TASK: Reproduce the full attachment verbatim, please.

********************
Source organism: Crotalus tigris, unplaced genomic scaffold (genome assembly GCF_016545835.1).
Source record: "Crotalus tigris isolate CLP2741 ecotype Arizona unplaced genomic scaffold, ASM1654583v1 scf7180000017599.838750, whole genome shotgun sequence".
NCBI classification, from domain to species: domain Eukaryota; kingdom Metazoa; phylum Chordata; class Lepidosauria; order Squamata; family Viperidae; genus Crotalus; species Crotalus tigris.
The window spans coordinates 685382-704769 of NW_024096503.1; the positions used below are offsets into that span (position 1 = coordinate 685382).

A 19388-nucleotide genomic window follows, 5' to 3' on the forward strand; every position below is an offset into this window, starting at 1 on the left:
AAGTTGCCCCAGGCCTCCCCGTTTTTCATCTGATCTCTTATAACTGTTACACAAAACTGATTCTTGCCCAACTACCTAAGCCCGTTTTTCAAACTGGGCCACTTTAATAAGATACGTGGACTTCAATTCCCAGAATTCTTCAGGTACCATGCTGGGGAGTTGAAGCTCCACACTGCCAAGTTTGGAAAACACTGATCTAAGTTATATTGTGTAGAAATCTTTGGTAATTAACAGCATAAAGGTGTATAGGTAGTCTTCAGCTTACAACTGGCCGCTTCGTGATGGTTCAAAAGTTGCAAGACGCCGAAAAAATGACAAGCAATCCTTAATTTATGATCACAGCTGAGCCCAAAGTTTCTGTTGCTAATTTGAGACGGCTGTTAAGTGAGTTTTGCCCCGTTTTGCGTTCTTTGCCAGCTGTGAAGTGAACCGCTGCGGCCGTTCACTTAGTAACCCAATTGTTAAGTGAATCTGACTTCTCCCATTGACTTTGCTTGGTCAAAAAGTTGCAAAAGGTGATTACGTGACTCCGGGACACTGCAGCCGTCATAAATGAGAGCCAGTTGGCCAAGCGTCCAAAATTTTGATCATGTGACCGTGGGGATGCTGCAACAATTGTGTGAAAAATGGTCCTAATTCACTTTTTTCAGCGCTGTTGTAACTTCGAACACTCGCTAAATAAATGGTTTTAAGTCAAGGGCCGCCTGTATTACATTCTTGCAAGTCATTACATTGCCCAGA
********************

Source organism: Crotalus tigris, unplaced genomic scaffold (genome assembly GCF_016545835.1).
Source record: "Crotalus tigris isolate CLP2741 ecotype Arizona unplaced genomic scaffold, ASM1654583v1 scf7180000017599.838750, whole genome shotgun sequence".
NCBI classification, from domain to species: domain Eukaryota; kingdom Metazoa; phylum Chordata; class Lepidosauria; order Squamata; family Viperidae; genus Crotalus; species Crotalus tigris.
The window spans coordinates 685382-704769 of NW_024096503.1; the positions used below are offsets into that span (position 1 = coordinate 685382).

A 19388-nucleotide genomic window follows, 5' to 3' on the forward strand; every position below is an offset into this window, starting at 1 on the left:
AAGTTGCCCCAGGCCTCCCCGTTTTTCATCTGATCTCTTATAACTGTTACACAAAACTGATTCTTGCCCAACTACCTAAGCCCGTTTTTCAAACTGGGCCACTTTAATAAGATACGTGGACTTCAATTCCCAGAATTCTTCAGGTACCATGCTGGGGAGTTGAAGCTCCACACTGCCAAGTTTGGAAAACACTGATCTAAGTTATATTGTGTAGAAATCTTTGGTAATTAACAGCATAAAGGTGTATAGGTAGTCTTCAGCTTACAACTGGCCGCTTCGTGATGGTTCAAAAGTTGCAAGACGCCGAAAAAATGACAAGCAATCCTTAATTTATGATCACAGCTGAGCCCAAAGTTTCTGTTGCTAATTTGAGACGGCTGTTAAGTGAGTTTTGCCCCGTTTTGCGTTCTTTGCCAGCTGTGAAGTGAACCGCTGCGGCCGTTCACTTAGTAACCCAATTGTTAAGTGAATCTGACTTCTCCCATTGACTTTGCTTGGTCAAAAAGTTGCAAAAGGTGATTACGTGACTCCGGGACACTGCAGCCGTCATAAATGAGAGCCAGTTGGCCAAGCGTCCAAAATTTTGATCATGTGACCGTGGGGATGCTGCAACAATTGTGTGAAAAATGGTCCTAATTCACTTTTTTCAGCGCTGTTGTAACTTCGAACACTCGCTAAATAAATGGTTTTAAGTCAAGGGCCGCCTGTATTACATTCTTGCAAGTCATTACATTGCCCAGA